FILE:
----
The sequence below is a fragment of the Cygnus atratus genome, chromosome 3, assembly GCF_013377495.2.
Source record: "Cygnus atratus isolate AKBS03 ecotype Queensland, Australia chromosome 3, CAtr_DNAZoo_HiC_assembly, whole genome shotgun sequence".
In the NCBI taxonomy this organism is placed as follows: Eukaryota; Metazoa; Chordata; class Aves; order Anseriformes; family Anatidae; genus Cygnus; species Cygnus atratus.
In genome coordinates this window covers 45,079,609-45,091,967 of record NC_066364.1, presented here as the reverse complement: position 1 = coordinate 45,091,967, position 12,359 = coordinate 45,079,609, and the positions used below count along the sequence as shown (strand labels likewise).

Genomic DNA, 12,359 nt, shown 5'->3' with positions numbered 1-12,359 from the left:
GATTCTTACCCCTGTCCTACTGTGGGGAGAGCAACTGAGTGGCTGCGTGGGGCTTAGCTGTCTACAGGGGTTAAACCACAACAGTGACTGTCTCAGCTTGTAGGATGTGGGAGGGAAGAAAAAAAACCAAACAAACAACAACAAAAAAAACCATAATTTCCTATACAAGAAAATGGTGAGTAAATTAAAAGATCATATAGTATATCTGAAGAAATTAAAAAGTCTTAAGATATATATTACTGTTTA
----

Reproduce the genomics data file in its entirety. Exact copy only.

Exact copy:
The sequence below is a fragment of the Cygnus atratus genome, chromosome 3, assembly GCF_013377495.2.
Source record: "Cygnus atratus isolate AKBS03 ecotype Queensland, Australia chromosome 3, CAtr_DNAZoo_HiC_assembly, whole genome shotgun sequence".
In the NCBI taxonomy this organism is placed as follows: Eukaryota; Metazoa; Chordata; class Aves; order Anseriformes; family Anatidae; genus Cygnus; species Cygnus atratus.
In genome coordinates this window covers 45,079,609-45,091,967 of record NC_066364.1, presented here as the reverse complement: position 1 = coordinate 45,091,967, position 12,359 = coordinate 45,079,609, and the positions used below count along the sequence as shown (strand labels likewise).

Genomic DNA, 12,359 nt, shown 5'->3' with positions numbered 1-12,359 from the left:
GATTCTTACCCCTGTCCTACTGTGGGGAGAGCAACTGAGTGGCTGCGTGGGGCTTAGCTGTCTACAGGGGTTAAACCACAACAGTGACTGTCTCAGCTTGTAGGATGTGGGAGGGAAGAAAAAAAACCAAACAAACAACAACAAAAAAAACCATAATTTCCTATACAAGAAAATGGTGAGTAAATTAAAAGATCATATAGTATATCTGAAGAAATTAAAAAGTCTTAAGATATATATTACTGTTTA